The Word Guy: That nasty ‘so’ and ‘so’ opens sentences |
More Lifestyles

The Word Guy: That nasty ‘so’ and ‘so’ opens sentences

So … a lot of people are starting their sentences with annoying, useless words and phrases. I mean, my readers are starting to notice. Look, it’s rampant.

David Howe of Avon, Conn., wonders about the “so”ing together of sentences, as in, “So, how was your test today?” “So, your mother called.”

“I suspect we’re just trying to alert the listener (‘Breaker 1-9′),” Howe writes, “but it sounds as if we’re about to explain the consequences of all prior conversation.”

Such “so-so” openers, he suggests, are the oral equivalent of extended email threads, chats or texting.

He’s onto something there. The sentence-opening “so” seems to mimic the pauses between messages in these new forms of electronic communication.

Thus, the spoken “so” becomes the equivalent of the little dots that pop up on your cellphone to show that someone is typing a response to your text (…).

Some of my students are even beginning to write the sentence-opening “so.” Just yesterday, I read this answer on a test: “So … a group of western Pennsylvania farmers got together. …”

“So” also seems to reflect the tentative, listener-sensitive “Are you with me?” tone of young people’s oral communication, a trend best exemplified by “uptalk” (raising one’s intonation at the end of declarative sentences, as if asking a question).

Similarly, Mark Friden of Cranberry Lake, N.Y., writes that more and more people are starting sentences with “I mean” — not to explain or clarify previous statements, but simply to provide a filler.

Tennis players, he notes, are particularly “mean”-prone; he cites this example from an interview with Maria Sharapova: “I mean, it was all I could do to keep up with her.”

“Mean”while, an emailer named “Niheala” writes that she’s fed up with another type of sentence icebreaker: the imperative “look,” as in “Look, we’re doing all we can.”

President Barack Obama, for example, used “look” 26 times during one of his first news conferences and still can’t seem to break the “look-ism” habit.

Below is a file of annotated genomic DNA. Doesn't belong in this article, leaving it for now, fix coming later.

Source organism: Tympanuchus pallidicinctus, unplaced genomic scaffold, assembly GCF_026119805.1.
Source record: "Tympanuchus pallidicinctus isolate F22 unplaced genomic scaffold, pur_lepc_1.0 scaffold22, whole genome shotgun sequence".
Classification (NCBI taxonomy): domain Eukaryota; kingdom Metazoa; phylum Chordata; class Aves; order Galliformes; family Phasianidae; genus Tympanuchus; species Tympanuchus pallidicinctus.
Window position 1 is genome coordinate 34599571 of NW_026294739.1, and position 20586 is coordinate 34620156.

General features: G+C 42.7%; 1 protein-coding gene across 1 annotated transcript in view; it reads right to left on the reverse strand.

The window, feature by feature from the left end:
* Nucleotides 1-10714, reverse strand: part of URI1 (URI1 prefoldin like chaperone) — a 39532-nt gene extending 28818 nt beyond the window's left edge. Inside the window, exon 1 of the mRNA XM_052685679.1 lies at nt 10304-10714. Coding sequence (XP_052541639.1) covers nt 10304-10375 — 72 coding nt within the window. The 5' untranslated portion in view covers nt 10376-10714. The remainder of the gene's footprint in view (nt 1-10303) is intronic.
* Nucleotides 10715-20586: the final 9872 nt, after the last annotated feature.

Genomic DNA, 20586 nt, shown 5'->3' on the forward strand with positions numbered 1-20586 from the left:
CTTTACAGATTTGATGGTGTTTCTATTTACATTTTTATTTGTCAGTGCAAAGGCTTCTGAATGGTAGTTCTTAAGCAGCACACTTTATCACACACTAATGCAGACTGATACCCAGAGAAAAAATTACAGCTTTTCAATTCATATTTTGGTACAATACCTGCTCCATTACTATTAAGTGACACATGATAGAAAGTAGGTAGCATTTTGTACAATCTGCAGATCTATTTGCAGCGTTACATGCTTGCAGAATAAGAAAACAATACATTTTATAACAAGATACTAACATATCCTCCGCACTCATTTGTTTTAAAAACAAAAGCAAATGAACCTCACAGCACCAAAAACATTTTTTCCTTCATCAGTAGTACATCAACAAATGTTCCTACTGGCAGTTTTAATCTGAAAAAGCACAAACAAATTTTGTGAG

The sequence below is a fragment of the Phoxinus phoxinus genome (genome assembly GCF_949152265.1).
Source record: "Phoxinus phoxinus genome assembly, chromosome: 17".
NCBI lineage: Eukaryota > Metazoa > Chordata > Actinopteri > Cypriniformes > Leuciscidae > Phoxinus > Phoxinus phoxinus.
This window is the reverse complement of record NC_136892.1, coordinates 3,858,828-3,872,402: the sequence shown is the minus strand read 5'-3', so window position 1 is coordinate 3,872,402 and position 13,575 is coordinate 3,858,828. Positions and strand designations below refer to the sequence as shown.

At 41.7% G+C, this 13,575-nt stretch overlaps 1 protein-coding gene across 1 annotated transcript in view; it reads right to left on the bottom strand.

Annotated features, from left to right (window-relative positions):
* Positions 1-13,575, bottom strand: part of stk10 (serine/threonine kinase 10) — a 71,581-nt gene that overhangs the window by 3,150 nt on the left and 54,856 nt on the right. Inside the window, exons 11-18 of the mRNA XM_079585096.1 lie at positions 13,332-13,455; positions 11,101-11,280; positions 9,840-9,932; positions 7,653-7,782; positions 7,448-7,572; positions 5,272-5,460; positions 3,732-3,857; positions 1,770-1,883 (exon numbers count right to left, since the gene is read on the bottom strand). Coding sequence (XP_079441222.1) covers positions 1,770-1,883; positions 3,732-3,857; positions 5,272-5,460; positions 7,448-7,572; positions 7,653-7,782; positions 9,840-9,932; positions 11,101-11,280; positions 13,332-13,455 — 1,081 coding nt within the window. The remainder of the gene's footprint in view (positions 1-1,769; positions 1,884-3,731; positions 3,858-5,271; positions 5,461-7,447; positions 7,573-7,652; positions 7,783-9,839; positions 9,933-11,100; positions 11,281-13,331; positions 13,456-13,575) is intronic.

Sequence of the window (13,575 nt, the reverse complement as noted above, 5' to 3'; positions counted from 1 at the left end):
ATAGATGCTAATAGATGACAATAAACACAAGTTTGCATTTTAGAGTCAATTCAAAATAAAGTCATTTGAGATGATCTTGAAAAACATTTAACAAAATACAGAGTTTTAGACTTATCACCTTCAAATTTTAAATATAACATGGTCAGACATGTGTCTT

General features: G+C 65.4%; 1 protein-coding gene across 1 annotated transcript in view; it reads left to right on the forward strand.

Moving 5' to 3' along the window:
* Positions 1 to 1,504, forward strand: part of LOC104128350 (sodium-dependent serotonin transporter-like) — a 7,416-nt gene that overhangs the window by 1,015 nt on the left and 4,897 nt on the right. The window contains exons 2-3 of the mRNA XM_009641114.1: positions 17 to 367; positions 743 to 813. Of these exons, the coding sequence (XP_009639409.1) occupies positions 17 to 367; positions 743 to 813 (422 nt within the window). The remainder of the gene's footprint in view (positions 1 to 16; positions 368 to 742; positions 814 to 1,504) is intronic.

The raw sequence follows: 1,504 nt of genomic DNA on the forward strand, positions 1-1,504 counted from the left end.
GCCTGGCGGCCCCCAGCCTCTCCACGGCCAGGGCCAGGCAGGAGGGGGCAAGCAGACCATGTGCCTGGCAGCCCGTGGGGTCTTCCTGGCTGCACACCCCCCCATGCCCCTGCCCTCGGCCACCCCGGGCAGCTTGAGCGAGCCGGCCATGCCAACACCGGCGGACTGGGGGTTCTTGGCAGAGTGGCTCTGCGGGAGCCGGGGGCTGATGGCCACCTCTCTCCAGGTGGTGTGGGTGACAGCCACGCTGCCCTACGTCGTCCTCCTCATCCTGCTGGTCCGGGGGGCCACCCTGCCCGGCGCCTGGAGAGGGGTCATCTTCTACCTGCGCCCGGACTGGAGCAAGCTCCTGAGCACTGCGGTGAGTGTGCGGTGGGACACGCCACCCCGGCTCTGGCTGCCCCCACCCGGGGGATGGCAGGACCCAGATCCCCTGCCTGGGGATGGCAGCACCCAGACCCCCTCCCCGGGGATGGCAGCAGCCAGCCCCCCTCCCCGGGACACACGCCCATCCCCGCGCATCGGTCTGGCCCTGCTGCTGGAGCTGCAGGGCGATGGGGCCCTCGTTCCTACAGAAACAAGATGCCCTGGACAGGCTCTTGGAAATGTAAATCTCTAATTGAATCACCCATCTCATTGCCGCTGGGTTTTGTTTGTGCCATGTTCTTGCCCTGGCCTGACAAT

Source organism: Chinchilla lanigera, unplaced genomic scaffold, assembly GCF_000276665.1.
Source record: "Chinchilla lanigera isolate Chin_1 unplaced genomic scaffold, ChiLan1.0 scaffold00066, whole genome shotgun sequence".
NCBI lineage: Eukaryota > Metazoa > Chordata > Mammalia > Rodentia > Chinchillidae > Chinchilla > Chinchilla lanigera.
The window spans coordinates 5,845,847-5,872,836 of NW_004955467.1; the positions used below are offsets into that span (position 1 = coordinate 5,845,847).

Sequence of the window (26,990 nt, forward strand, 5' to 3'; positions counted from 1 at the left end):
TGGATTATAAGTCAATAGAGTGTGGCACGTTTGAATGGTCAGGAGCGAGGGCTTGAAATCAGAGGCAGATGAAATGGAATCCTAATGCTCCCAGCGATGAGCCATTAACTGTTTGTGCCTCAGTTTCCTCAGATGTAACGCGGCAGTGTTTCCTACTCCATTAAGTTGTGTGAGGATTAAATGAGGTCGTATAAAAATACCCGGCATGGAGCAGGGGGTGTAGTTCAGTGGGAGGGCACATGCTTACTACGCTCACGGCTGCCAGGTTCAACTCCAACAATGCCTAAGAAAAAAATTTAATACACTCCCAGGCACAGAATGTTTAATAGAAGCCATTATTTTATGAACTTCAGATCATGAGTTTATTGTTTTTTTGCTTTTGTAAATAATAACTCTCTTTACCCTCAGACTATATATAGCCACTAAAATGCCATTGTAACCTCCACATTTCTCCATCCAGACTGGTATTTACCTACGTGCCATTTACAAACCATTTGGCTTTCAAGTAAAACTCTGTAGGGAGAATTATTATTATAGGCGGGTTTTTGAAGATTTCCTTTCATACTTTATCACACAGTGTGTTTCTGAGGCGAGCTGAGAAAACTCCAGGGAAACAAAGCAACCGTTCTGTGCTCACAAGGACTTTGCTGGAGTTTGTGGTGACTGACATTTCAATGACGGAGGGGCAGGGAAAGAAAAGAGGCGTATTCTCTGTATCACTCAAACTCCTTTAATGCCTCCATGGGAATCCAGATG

But while “look” may seem confrontational, defensive or even condescending, some linguists speculate that it simply signals that the speaker is about to provide explanatory information; they note that President Ronald Reagan deftly used “well” this way.

Such subtleties aside, Niheala asks, “Doesn’t anyone just begin with the subject of the sentence anymore?”

So … I mean … look … no!

Rob Kyff is a teacher in West Hartford, Conn. Send reports of misuse and abuse to [email protected] or to Rob Kyff, Creators Syndicate, 737 Third St., Hermosa Beach, CA 90254.

TribLIVE commenting policy

You are solely responsible for your comments and by using you agree to our Terms of Service.

We moderate comments. Our goal is to provide substantive commentary for a general readership. By screening submissions, we provide a space where readers can share intelligent and informed commentary that enhances the quality of our news and information.

While most comments will be posted if they are on-topic and not abusive, moderating decisions are subjective. We will make them as carefully and consistently as we can. Because of the volume of reader comments, we cannot review individual moderation decisions with readers.

We value thoughtful comments representing a range of views that make their point quickly and politely. We make an effort to protect discussions from repeated comments either by the same reader or different readers

We follow the same standards for taste as the daily newspaper. A few things we won't tolerate: personal attacks, obscenity, vulgarity, profanity (including expletives and letters followed by dashes), commercial promotion, impersonations, incoherence, proselytizing and SHOUTING. Don't include URLs to Web sites.

We do not edit comments. They are either approved or deleted. We reserve the right to edit a comment that is quoted or excerpted in an article. In this case, we may fix spelling and punctuation.

We welcome strong opinions and criticism of our work, but we don't want comments to become bogged down with discussions of our policies and we will moderate accordingly.

We appreciate it when readers and people quoted in articles or blog posts point out errors of fact or emphasis and will investigate all assertions. But these suggestions should be sent via e-mail. To avoid distracting other readers, we won't publish comments that suggest a correction. Instead, corrections will be made in a blog post or in an article.